For people with Parkinson’s Disease (PD), staying active with regular exercise is important in maintaining good motor function and overall wellbeing. Over the past few years, many fitness programs designed specifically for people with PD have been developed. They are highly effective, but they are also typically tied to a gym or involve in-person classes that take place outside the home. Unfortunately, the covid-19 pandemic has completely disrupted these routines. So, the question is – how can people with PD stay active during this challenging time?
People with Parkinson’s Disease are at high risk
The Corona Virus has hit many special populations very hard. People with PD are considered at higher risk of developing serious complications because they are typically older and have underlying medical conditions. Until individuals with PD get vaccinated (and perhaps even afterward), they and their caregivers must remain vigilant about following CDC recommendations. As most of us now know, physical distancing, the wearing of masks and regular sanitization of surfaces is crucial. But even given those limitations, it is possible for people with Parkinson’s Disease to get regular exercise.
Safe Exercise Options for People with Parkinson’s
As long as people can keep a safe social distance, then the first recommendation is to get outside! Take a walk, jog or bike ride when possible. Fresh air is important. Just ensure that it can be done at a distance from other people and go for it! As always, people with PD should check in with their neurologist to make sure the exercises of their choice are safe to perform. And, given the recent weather, it’s also important to make sure that all outdoor surfaces are clear, dry and not at all slippery before heading out.
Another way that people with PD can stay active is by making use of the many virtual training options now available. Right now, there are a multitude of online exercise options to choose from. These allow people to work out safely in their own homes. All that’s needed is an internet connection.
Wellness Coach Michael Strouse interviews Parkinson’s Fitness Specialists Bart Lorenzo and Bev Reilly – and some surprise guests!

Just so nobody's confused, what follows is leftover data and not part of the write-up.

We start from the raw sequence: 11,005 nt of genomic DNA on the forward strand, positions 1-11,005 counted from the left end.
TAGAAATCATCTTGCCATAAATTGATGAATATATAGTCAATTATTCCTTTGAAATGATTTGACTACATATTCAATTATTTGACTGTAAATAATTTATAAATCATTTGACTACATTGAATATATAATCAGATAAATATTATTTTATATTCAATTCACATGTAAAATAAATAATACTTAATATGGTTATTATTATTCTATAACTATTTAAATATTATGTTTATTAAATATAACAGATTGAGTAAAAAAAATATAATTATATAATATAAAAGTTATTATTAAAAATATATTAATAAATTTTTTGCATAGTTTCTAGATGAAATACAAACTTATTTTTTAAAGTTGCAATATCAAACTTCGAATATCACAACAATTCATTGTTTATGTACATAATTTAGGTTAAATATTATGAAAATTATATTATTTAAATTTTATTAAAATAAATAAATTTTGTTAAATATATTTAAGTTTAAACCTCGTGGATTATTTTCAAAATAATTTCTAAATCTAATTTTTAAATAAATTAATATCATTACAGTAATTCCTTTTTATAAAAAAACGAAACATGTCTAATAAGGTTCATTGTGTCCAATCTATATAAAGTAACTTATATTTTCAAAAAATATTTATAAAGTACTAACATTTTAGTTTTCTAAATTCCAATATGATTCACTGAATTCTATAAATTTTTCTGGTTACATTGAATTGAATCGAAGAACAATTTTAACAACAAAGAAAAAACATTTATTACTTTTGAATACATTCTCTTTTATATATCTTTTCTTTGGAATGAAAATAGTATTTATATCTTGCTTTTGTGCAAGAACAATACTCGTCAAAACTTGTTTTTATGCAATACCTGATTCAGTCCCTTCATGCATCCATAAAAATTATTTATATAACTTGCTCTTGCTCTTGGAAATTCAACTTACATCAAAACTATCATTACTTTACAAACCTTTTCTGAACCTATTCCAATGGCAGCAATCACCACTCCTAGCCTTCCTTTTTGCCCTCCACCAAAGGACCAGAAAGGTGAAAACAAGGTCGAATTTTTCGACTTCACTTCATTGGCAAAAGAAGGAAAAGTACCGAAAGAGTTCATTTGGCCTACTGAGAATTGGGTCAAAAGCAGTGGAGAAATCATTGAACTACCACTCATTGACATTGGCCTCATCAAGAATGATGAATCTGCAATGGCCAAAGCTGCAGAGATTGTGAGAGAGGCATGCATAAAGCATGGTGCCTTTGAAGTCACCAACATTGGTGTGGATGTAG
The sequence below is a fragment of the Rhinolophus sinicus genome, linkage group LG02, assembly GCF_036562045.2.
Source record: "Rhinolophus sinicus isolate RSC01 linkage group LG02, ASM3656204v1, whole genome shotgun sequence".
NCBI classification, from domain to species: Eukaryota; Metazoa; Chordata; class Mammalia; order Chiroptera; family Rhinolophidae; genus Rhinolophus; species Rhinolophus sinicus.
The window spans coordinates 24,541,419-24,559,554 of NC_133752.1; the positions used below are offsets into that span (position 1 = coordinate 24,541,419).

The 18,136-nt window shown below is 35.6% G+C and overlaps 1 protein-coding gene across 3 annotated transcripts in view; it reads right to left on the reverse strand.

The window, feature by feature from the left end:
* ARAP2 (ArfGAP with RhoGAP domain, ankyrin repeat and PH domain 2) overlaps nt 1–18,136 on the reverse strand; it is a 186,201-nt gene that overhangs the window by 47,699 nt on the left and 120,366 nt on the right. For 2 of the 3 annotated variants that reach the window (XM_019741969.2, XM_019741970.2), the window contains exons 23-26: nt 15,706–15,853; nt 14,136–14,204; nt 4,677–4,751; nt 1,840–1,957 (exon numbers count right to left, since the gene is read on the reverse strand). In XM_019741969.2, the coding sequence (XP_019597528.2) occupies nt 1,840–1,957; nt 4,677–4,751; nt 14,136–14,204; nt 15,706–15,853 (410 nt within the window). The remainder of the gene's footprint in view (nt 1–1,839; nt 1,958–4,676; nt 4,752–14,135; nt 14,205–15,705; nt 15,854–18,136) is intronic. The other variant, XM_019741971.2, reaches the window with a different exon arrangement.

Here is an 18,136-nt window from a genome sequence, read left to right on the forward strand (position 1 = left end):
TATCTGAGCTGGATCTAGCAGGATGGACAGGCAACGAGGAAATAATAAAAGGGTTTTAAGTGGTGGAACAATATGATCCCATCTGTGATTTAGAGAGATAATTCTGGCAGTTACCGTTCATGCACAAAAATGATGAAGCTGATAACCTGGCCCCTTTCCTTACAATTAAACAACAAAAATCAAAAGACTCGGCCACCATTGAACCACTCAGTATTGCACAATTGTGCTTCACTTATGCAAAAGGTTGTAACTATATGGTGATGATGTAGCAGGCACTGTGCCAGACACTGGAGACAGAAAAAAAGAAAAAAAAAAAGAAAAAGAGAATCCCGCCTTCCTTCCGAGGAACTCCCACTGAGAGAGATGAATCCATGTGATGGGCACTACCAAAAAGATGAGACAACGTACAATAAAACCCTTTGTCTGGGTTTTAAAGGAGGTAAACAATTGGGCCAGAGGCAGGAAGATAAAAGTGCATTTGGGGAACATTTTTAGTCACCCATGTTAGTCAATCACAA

Cornerstone’s Parkinson’s Fit Program helps people with PD stay active at home
Prior to the pandemic, Cornerstone offered a robust (and growing) Parkinson’s Fitness Program. Based on two exercise systems with proven efficacy (Rock Steady Boxing and PWR! Moves), our program offered in-person classes regularly throughout the week.
At the start of the pandemic, our team transitioned quickly towards offering the same great program virtually. This allowed our participants to do the same effective workouts in the safety of their own home. And as a result, people kept the gains they made earlier and continued to add to them.
This was critically important to our staff. Bart Lorenzo and Bev Reilly, Cornerstone’s Parkinson’s Fitness Specialists, were committed to making sure our PD participants could keep moving.
There is a simple saying, “You have to move to improve”. When you think of exercise and the areas that it improves and how it relates to those living with Parkinson’s, it all makes sense. Improvement in the areas of Mental Acuity, Risk of Falling, Self Confidence, Physical Strength and Endurance are all areas that someone living with Parkinson’s will encounter. Exercise will help someone living with Parkinson’s take control over their life, rather than letting Parkinson’s control them.
In 2020, when COVID-19 seemed to control a lot of our daily activities, we have been able to keep our members moving using Zoom. Our sessions are both fun workouts and social gathering for both members, care givers and us coaches.
Here’s what’s important - you just have to keep moving 8 days a week!! (I have said this at every class for years). Make your exercise a priority, a part of your everyday routine. Exercise is just like your medication. Put your exercise in ink on your calendar! You can’t erase ink. Just keep moving!
For more information about Parkinson's Disease, we recommend visiting the Parkinson's Foundation.